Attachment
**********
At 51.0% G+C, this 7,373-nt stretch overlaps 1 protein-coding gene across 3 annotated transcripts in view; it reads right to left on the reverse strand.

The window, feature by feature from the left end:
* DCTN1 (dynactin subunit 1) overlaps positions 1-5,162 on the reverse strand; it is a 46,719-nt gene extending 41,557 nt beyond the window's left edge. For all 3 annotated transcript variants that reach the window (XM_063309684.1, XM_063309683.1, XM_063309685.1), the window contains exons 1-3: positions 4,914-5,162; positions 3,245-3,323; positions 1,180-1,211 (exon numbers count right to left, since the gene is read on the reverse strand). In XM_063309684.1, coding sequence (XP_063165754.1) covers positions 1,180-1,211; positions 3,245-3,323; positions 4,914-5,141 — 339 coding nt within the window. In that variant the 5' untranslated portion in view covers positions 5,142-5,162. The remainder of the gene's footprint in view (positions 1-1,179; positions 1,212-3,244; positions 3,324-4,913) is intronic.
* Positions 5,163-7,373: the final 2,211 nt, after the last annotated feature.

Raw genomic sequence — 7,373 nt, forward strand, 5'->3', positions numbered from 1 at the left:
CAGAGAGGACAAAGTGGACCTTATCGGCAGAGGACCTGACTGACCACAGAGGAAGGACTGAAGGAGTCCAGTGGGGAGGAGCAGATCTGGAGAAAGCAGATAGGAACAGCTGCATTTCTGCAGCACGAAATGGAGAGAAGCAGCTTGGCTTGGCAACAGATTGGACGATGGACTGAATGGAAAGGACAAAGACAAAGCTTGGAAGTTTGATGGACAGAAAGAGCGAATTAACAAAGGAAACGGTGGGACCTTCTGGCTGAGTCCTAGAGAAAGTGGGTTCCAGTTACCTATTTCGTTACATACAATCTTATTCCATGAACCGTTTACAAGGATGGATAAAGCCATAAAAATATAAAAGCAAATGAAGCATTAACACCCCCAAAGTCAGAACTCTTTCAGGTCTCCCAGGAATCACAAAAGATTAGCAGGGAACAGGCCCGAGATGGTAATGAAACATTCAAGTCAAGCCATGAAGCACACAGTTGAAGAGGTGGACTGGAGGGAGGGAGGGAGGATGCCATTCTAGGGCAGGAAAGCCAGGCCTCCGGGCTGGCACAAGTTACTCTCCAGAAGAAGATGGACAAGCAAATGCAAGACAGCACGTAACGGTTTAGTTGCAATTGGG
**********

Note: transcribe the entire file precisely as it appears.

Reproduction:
At 51.0% G+C, this 7,373-nt stretch overlaps 1 protein-coding gene across 3 annotated transcripts in view; it reads right to left on the reverse strand.

The window, feature by feature from the left end:
* DCTN1 (dynactin subunit 1) overlaps positions 1-5,162 on the reverse strand; it is a 46,719-nt gene extending 41,557 nt beyond the window's left edge. For all 3 annotated transcript variants that reach the window (XM_063309684.1, XM_063309683.1, XM_063309685.1), the window contains exons 1-3: positions 4,914-5,162; positions 3,245-3,323; positions 1,180-1,211 (exon numbers count right to left, since the gene is read on the reverse strand). In XM_063309684.1, coding sequence (XP_063165754.1) covers positions 1,180-1,211; positions 3,245-3,323; positions 4,914-5,141 — 339 coding nt within the window. In that variant the 5' untranslated portion in view covers positions 5,142-5,162. The remainder of the gene's footprint in view (positions 1-1,179; positions 1,212-3,244; positions 3,324-4,913) is intronic.
* Positions 5,163-7,373: the final 2,211 nt, after the last annotated feature.

Raw genomic sequence — 7,373 nt, forward strand, 5'->3', positions numbered from 1 at the left:
CAGAGAGGACAAAGTGGACCTTATCGGCAGAGGACCTGACTGACCACAGAGGAAGGACTGAAGGAGTCCAGTGGGGAGGAGCAGATCTGGAGAAAGCAGATAGGAACAGCTGCATTTCTGCAGCACGAAATGGAGAGAAGCAGCTTGGCTTGGCAACAGATTGGACGATGGACTGAATGGAAAGGACAAAGACAAAGCTTGGAAGTTTGATGGACAGAAAGAGCGAATTAACAAAGGAAACGGTGGGACCTTCTGGCTGAGTCCTAGAGAAAGTGGGTTCCAGTTACCTATTTCGTTACATACAATCTTATTCCATGAACCGTTTACAAGGATGGATAAAGCCATAAAAATATAAAAGCAAATGAAGCATTAACACCCCCAAAGTCAGAACTCTTTCAGGTCTCCCAGGAATCACAAAAGATTAGCAGGGAACAGGCCCGAGATGGTAATGAAACATTCAAGTCAAGCCATGAAGCACACAGTTGAAGAGGTGGACTGGAGGGAGGGAGGGAGGATGCCATTCTAGGGCAGGAAAGCCAGGCCTCCGGGCTGGCACAAGTTACTCTCCAGAAGAAGATGGACAAGCAAATGCAAGACAGCACGTAACGGTTTAGTTGCAATTGGG